For many Philadelphians, the outbreak of warfare decided them; for others, the Declaration of Independence was a step they were not prepared to take. After July 4, 1776, many Loyalists pointed to the Declaration as proof Patriot leaders had been deceptive in their true aims. Galloway said the Declaration of Independence confirmed his longstanding suspicions: the radicals “had deceived the people from the beginning … and that notwithstanding all their solemn professions to the contrary, they ever had independence in their view.”

An engraving showing colonists preparing to tar and feather a Loyalist.

This engraving by Elkanah Tisdale in 1795 shows colonists preparing to tar and feather a Loyalist seated on the ground as another Loyalist hangs from a gallows with a rope around his waist. (Library of Congress)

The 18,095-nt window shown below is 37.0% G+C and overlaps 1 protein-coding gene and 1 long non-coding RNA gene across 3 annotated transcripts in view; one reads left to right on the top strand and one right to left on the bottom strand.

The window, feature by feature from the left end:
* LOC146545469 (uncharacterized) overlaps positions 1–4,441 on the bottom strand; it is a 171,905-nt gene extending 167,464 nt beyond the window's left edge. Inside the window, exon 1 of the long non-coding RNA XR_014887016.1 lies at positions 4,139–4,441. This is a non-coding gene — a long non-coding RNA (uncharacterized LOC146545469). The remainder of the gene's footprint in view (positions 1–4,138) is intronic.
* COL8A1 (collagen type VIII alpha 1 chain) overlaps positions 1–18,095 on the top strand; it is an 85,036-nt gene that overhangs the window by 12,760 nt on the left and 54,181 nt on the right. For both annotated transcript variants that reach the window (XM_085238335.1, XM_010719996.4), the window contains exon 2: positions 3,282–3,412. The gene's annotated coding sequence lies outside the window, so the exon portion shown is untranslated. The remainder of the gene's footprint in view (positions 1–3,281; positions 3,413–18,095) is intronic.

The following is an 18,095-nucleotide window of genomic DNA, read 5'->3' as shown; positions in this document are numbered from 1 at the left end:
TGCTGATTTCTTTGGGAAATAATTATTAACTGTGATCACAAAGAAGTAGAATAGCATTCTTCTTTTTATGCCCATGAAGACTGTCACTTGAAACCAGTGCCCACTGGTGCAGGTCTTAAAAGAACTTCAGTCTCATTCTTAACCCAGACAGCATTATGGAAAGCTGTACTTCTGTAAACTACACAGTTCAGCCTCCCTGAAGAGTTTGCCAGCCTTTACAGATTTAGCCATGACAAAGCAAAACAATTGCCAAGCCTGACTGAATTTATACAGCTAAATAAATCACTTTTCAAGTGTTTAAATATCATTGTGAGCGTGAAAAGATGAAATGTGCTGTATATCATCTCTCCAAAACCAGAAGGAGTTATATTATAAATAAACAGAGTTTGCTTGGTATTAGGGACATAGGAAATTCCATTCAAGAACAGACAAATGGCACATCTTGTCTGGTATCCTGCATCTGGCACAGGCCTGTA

For those who sought to remain aloof from the struggle, neutrality and noninvolvement became more difficult after 1776.The disastrous Mid-Atlantic campaign resulted in substantial recruits for the British that increased Patriot paranoia, leading to harsh anti-Loyalist laws. On the eve of the Battle of Trenton, the British reported that 4,836 colonists of New Jersey had taken oaths of allegiance. George Washington (1732-99) wrote: “The conduct of the Jerseys has been most infamous; instead of turning out to defend their country and affording aid to our Army, they are making their submissions as fast as they can” (December 18,1776). By the Revolutionary War’s midpoint, more New Jersey men were serving among the ranks of the British army than in the Continental forces. In response, state legislatures (including Pennsylvania’s), passed laws that required oaths of allegiance, or “test oaths,” to the new governments. Those who refused to swear (whether from political or religious scruples) were deemed “nonjurers,” subject to substantial fines and deprived of the right to vote, hold office, serve on juries, sue for debts, transfer real estate, or even hold some occupations. While few pacifists were imprisoned, the confiscations and fines ruined many families financially.